More than 400 common disinfectants currently in use could be made safer for people and the environment and could better fight the COVID-19 virus with the simple application of UVC light, according to a new study from the University of Waterloo.
Benzalkonium chloride (BAK) is the most common active ingredient in many disinfectants routinely used in hospitals, households and food processing plants to protect against a wide range of viruses and bacteria – including all strains of SARS-CoV-2, the coronavirus that causes COVID-19 – but its toxicity means it cannot be used in high concentrations. It also means that products containing BAK are harmful to humans and the environment.
Waterloo researchers found that the chemical’s toxicity could be fully neutralized using ultraviolet light (UVC) when tested in cultured human corneal cells.
“Our results show that a disinfection procedure using BAK followed by UVC radiation can minimize the harmful effect of BAK residues on humans and the environment,” said Dr. David McCanna of the Department of Optometry and Waterloo vision science. “Such a procedure also has great potential to maximize the effectiveness of disinfection using two different antimicrobial mechanisms.
“As the pandemic continues, our findings are particularly important as they provide another method to make our hospitals, food, homes and environment safer.”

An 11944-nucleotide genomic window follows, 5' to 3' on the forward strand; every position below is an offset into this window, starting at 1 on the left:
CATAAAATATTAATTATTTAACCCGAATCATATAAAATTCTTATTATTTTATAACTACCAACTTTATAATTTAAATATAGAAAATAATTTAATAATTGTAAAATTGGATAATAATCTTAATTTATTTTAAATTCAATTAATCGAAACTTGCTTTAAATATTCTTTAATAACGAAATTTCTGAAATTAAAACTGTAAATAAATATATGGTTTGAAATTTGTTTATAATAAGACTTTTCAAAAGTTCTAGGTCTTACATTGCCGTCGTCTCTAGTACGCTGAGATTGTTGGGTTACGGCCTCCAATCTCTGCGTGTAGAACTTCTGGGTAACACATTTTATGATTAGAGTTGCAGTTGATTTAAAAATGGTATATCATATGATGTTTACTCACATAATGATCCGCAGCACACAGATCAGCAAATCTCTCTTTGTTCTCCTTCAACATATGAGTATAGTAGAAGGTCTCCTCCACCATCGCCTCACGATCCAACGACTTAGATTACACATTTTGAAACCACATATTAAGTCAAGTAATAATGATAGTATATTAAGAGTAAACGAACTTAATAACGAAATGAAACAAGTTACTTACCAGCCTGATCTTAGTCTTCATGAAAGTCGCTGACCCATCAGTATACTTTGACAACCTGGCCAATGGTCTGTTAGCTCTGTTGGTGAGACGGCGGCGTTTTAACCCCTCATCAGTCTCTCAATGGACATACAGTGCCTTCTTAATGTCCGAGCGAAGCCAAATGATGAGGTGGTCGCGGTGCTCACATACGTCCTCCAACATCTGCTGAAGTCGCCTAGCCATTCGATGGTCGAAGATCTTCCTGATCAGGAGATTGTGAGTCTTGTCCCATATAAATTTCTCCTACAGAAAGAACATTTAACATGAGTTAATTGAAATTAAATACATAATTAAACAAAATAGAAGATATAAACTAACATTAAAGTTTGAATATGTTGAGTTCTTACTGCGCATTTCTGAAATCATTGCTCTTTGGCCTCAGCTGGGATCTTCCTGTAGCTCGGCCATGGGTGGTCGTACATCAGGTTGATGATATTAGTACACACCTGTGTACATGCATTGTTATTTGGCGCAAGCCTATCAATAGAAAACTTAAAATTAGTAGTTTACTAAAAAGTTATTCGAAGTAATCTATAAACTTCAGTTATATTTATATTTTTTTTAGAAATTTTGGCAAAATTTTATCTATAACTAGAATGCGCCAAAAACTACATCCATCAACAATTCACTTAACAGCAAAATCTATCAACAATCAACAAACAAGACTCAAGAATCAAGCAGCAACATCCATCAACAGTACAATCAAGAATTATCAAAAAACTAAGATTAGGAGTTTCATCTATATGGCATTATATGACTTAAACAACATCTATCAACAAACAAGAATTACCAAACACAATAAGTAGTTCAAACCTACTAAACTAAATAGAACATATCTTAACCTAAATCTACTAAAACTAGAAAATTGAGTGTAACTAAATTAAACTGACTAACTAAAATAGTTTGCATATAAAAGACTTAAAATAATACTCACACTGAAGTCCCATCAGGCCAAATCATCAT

Although it is an important ingredient for the effectiveness of a disinfectant, BAK is a severe irritant to human skin and eyes. The high toxicity of the chemical limits the ability to use products with high concentrations of BAK to better protect against harmful viruses and bacteria. High levels of BAK residues are also harmful to the environment, being particularly toxic to fish, aquatic invertebrates and birds.
After exposing a solution of BAK to UV-C germicidal lamps, they applied the solution to cultured human corneal cells for five minutes and analyzed the metabolic activity and viability of the cells. BAK solutions were completely neutralized by UVC because the solutions no longer damaged cultured human corneal epithelial cells.
“Due to concerns about the spread of COVID-19, people are using products containing BAK as an active ingredient more than ever before,” said former Waterloo student and lead author Dr Manlong Xu, currently a clinical researcher at the department of the University of Alberta. of ophthalmology and visual sciences.
“For many industries, there is a demand to improve the efficiency of standard disinfection procedures, while keeping in mind any potential negative impact on the environment.”
The Neutralization of Eye and Skin Irritating Benzalkonium Chloride Using UVC Light Study, authored by Dr McCanna of Waterloo Faculty of Science and Dr Jacob Sivak and Dr Xu was recently published in the review Skin and eye toxicology.
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